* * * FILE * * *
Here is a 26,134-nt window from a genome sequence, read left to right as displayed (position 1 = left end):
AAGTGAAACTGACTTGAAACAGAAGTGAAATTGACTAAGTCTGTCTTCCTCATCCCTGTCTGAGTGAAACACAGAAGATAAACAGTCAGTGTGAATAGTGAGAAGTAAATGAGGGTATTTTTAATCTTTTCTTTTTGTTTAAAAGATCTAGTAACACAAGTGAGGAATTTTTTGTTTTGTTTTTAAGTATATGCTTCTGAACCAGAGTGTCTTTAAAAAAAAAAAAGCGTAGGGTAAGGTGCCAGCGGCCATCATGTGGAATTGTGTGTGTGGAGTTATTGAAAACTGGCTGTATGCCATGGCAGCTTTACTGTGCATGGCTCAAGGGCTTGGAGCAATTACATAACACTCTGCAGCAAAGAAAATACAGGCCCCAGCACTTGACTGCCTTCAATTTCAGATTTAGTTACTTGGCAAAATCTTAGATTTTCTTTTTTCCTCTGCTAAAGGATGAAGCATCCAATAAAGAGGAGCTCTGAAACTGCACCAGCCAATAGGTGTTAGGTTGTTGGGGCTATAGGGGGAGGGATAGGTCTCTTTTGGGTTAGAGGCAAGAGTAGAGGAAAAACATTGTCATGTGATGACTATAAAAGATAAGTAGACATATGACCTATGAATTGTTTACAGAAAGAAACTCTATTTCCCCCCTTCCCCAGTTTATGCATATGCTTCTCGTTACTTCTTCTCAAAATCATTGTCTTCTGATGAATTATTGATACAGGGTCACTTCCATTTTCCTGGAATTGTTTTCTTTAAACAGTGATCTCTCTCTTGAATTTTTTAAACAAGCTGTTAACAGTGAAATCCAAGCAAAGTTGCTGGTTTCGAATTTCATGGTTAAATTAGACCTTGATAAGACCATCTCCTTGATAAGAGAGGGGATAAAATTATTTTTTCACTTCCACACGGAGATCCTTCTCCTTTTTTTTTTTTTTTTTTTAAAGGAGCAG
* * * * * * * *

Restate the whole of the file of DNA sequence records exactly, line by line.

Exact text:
Here is a 26,134-nt window from a genome sequence, read left to right as displayed (position 1 = left end):
AAGTGAAACTGACTTGAAACAGAAGTGAAATTGACTAAGTCTGTCTTCCTCATCCCTGTCTGAGTGAAACACAGAAGATAAACAGTCAGTGTGAATAGTGAGAAGTAAATGAGGGTATTTTTAATCTTTTCTTTTTGTTTAAAAGATCTAGTAACACAAGTGAGGAATTTTTTGTTTTGTTTTTAAGTATATGCTTCTGAACCAGAGTGTCTTTAAAAAAAAAAAAGCGTAGGGTAAGGTGCCAGCGGCCATCATGTGGAATTGTGTGTGTGGAGTTATTGAAAACTGGCTGTATGCCATGGCAGCTTTACTGTGCATGGCTCAAGGGCTTGGAGCAATTACATAACACTCTGCAGCAAAGAAAATACAGGCCCCAGCACTTGACTGCCTTCAATTTCAGATTTAGTTACTTGGCAAAATCTTAGATTTTCTTTTTTCCTCTGCTAAAGGATGAAGCATCCAATAAAGAGGAGCTCTGAAACTGCACCAGCCAATAGGTGTTAGGTTGTTGGGGCTATAGGGGGAGGGATAGGTCTCTTTTGGGTTAGAGGCAAGAGTAGAGGAAAAACATTGTCATGTGATGACTATAAAAGATAAGTAGACATATGACCTATGAATTGTTTACAGAAAGAAACTCTATTTCCCCCCTTCCCCAGTTTATGCATATGCTTCTCGTTACTTCTTCTCAAAATCATTGTCTTCTGATGAATTATTGATACAGGGTCACTTCCATTTTCCTGGAATTGTTTTCTTTAAACAGTGATCTCTCTCTTGAATTTTTTAAACAAGCTGTTAACAGTGAAATCCAAGCAAAGTTGCTGGTTTCGAATTTCATGGTTAAATTAGACCTTGATAAGACCATCTCCTTGATAAGAGAGGGGATAAAATTATTTTTTCACTTCCACACGGAGATCCTTCTCCTTTTTTTTTTTTTTTTTTTAAAGGAGCAG